This week's story is about the old Wright's Corners School, District no. 12, 10th in a series regarding our early schools. Wright's Corners marks the spot where Lamson Road crosses Route 48, once known as the old State Road, about five miles north of the village of Baldwinsville. The building still sits on the northeast corner, where it now serves the Baptist congregation of the Lamson Road Community Church.
The old schoolhouse has been there for at least 150 years, as an 1860 map of the town clearly shows it in its present location. The building's longevity can be attributed partly to its construction. According to an article from the Messenger dated Aug. 8, 1995, the current church congregation discovered during the building's renovation that "At the entrance to the schoolhouse are slats of wood, some more than 20 inches across, and the church is grounded on 35 foot beams. 'We don't even have trees that wide anymore,' (one man) said of the lumber used in the original construction." Since it ceased being a schoolhouse over 50 years ago, it has housed various church services on the weekends. And, even when its primary purpose was schooling, it still served as a local meeting house and occasional church for the surrounding farm families.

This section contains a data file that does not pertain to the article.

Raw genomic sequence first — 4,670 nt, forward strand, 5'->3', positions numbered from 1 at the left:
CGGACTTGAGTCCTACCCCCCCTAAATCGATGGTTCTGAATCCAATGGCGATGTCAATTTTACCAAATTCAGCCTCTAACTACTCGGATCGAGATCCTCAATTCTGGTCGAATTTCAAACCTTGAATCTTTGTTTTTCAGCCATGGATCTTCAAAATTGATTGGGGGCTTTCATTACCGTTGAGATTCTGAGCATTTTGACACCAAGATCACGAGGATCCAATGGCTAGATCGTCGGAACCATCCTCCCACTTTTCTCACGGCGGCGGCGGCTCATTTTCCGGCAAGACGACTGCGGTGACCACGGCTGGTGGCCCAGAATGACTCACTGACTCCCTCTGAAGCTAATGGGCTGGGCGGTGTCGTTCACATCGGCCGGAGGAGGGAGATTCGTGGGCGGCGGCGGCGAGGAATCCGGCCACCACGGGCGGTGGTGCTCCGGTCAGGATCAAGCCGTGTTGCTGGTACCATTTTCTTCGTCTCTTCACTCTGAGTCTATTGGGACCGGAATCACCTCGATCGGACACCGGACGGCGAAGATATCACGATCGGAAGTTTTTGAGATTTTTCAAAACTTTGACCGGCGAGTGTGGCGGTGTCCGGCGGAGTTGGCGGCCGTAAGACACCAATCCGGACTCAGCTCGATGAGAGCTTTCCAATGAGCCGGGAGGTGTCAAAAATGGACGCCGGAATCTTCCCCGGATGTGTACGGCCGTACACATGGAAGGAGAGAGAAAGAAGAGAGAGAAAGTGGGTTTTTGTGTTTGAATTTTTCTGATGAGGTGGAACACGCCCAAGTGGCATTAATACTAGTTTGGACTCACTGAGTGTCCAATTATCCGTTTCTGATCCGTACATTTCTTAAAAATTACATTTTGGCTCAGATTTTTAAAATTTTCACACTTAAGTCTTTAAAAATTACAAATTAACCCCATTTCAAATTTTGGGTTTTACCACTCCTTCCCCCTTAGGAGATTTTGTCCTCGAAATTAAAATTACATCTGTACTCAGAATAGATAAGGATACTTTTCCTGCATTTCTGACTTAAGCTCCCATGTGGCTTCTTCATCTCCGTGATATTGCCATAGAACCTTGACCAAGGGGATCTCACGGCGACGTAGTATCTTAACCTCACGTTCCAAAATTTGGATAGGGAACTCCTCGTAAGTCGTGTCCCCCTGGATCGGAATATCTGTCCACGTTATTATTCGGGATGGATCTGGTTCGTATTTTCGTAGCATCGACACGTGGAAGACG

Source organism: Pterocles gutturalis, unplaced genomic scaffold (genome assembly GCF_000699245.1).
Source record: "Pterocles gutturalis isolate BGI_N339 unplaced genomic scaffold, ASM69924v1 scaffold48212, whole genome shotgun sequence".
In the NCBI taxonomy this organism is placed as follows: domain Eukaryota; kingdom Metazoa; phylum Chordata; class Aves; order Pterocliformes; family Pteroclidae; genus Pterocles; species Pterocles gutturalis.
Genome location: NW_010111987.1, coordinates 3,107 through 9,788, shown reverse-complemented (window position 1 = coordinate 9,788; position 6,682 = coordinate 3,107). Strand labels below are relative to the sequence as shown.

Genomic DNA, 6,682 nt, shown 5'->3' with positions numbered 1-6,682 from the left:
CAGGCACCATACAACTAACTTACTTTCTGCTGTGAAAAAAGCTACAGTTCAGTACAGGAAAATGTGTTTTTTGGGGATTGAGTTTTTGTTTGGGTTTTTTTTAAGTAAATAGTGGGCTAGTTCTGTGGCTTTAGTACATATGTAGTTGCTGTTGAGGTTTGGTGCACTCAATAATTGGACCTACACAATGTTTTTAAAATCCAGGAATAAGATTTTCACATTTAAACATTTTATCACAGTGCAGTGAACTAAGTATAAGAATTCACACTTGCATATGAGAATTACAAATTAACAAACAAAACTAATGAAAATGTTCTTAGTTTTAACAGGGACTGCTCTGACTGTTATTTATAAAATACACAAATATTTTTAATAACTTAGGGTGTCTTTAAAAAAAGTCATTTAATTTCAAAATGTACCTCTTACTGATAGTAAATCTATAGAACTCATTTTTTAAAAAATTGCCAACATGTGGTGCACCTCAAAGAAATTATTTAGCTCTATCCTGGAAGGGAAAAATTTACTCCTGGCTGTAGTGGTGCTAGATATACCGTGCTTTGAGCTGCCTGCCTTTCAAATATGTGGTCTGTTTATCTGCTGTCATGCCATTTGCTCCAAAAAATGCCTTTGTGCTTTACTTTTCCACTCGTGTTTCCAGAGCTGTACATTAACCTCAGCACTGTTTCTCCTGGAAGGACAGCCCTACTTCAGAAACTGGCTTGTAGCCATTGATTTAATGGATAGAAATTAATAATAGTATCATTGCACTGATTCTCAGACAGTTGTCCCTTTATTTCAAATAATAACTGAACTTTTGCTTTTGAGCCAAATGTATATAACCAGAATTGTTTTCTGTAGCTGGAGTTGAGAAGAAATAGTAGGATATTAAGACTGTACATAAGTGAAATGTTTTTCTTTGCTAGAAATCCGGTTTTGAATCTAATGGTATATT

While clearly a community, Wright's Corners isn't as much a hamlet as a crossroads. You'll find local landmarks on the other three corners including Brzostek's Auction House, Tim Reeves' Old Lamson Station Store and the Wrightway General Store, owned and operated by Mike Casale. I'm indebted to Mike for his generous support of local history, especially of nearby Lamson Station and Little Utica. Still, as a crossroads, Wright's Corners merits no mention in any of the old tomes on which I rely for the history of Lysander and its schools. Beyond the books, however, there are old maps, newspaper articles, census archives and cemetery records. Based on these sources, I've pieced together a sketchy history of Wright's Corners.